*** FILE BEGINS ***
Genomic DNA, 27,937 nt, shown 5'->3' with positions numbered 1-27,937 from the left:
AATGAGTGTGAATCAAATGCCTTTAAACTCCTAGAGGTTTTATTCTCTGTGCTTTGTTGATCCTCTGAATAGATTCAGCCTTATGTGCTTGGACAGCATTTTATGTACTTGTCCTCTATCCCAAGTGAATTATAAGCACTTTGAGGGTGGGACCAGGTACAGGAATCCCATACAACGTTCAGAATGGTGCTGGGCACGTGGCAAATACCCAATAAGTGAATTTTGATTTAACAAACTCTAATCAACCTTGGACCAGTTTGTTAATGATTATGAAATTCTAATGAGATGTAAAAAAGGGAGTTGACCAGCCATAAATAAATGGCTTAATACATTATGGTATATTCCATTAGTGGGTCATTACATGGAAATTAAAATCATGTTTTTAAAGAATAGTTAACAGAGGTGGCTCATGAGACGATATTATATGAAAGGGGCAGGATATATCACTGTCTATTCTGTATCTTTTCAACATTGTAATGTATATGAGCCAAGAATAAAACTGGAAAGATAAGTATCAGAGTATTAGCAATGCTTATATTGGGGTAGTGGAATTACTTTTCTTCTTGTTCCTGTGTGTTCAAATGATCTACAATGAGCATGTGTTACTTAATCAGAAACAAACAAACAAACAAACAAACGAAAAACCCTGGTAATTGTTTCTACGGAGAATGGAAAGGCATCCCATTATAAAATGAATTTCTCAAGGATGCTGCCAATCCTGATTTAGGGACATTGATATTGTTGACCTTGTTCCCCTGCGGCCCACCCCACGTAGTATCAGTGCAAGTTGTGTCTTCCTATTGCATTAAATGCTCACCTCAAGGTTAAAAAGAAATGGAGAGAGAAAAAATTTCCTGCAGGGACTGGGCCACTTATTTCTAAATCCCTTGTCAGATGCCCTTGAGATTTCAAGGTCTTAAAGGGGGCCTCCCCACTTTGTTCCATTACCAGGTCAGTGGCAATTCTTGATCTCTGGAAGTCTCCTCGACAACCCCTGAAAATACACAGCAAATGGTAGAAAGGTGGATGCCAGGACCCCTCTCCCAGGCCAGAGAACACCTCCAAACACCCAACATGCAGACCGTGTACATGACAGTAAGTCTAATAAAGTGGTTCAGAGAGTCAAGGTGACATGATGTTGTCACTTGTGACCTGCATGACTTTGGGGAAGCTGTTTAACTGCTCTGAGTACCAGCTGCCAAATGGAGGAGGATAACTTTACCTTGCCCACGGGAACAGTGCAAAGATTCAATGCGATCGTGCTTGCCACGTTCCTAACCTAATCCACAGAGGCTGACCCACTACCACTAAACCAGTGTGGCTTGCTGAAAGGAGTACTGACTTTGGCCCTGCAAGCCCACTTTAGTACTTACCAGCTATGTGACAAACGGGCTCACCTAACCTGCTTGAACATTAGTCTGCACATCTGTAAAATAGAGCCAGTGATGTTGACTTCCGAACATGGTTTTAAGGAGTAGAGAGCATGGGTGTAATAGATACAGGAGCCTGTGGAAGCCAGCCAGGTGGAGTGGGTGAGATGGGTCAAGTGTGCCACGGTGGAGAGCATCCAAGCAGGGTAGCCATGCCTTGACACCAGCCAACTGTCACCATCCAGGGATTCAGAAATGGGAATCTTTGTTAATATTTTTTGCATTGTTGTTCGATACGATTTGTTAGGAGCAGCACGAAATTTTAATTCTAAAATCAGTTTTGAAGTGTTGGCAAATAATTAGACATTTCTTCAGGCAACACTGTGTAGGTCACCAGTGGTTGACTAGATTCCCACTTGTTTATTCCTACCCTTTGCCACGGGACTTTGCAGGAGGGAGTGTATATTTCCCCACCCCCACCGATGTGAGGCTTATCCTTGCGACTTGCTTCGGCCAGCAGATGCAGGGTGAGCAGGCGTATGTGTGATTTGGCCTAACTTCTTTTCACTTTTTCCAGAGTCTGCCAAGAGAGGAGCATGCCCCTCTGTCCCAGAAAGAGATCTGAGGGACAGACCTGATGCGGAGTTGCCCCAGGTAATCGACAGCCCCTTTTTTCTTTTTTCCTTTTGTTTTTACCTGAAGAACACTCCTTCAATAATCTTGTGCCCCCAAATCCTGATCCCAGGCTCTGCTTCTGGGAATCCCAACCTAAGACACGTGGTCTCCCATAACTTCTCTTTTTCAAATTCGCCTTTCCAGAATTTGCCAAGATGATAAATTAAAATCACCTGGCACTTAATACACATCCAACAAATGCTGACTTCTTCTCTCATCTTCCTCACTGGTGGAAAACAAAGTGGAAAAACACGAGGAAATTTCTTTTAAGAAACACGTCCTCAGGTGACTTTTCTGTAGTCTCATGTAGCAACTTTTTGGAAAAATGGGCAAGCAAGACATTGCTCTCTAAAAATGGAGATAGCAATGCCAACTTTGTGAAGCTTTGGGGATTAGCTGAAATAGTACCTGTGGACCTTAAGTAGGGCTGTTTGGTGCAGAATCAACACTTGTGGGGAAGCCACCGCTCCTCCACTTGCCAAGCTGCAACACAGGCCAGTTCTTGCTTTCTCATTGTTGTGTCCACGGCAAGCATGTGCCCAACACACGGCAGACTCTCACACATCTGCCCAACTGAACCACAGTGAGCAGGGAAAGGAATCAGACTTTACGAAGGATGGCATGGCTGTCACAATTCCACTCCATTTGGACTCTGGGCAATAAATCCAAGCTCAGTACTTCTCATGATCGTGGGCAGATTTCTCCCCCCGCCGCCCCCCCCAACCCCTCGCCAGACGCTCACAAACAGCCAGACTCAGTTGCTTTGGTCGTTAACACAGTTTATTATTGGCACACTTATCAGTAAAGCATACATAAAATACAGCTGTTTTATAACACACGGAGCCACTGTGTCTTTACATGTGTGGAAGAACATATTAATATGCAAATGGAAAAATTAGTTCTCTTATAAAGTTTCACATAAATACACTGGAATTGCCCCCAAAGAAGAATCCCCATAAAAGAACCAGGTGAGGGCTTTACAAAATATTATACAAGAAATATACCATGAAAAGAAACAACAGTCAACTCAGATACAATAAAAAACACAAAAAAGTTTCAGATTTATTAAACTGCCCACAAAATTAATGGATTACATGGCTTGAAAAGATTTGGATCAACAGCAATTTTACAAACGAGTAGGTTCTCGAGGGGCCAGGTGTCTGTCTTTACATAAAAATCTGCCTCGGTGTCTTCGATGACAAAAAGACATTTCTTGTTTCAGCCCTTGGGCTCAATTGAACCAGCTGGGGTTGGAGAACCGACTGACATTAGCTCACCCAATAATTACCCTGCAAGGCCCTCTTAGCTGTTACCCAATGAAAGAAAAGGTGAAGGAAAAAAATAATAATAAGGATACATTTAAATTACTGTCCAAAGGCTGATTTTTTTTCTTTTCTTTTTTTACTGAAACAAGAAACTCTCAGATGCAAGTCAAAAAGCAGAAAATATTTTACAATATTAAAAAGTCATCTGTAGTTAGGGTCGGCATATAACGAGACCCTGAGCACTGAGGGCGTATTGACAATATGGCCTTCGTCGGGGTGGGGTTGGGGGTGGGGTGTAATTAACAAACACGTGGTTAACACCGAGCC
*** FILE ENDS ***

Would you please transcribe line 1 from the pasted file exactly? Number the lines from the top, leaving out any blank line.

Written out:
Genomic DNA, 27,937 nt, shown 5'->3' with positions numbered 1-27,937 from the left: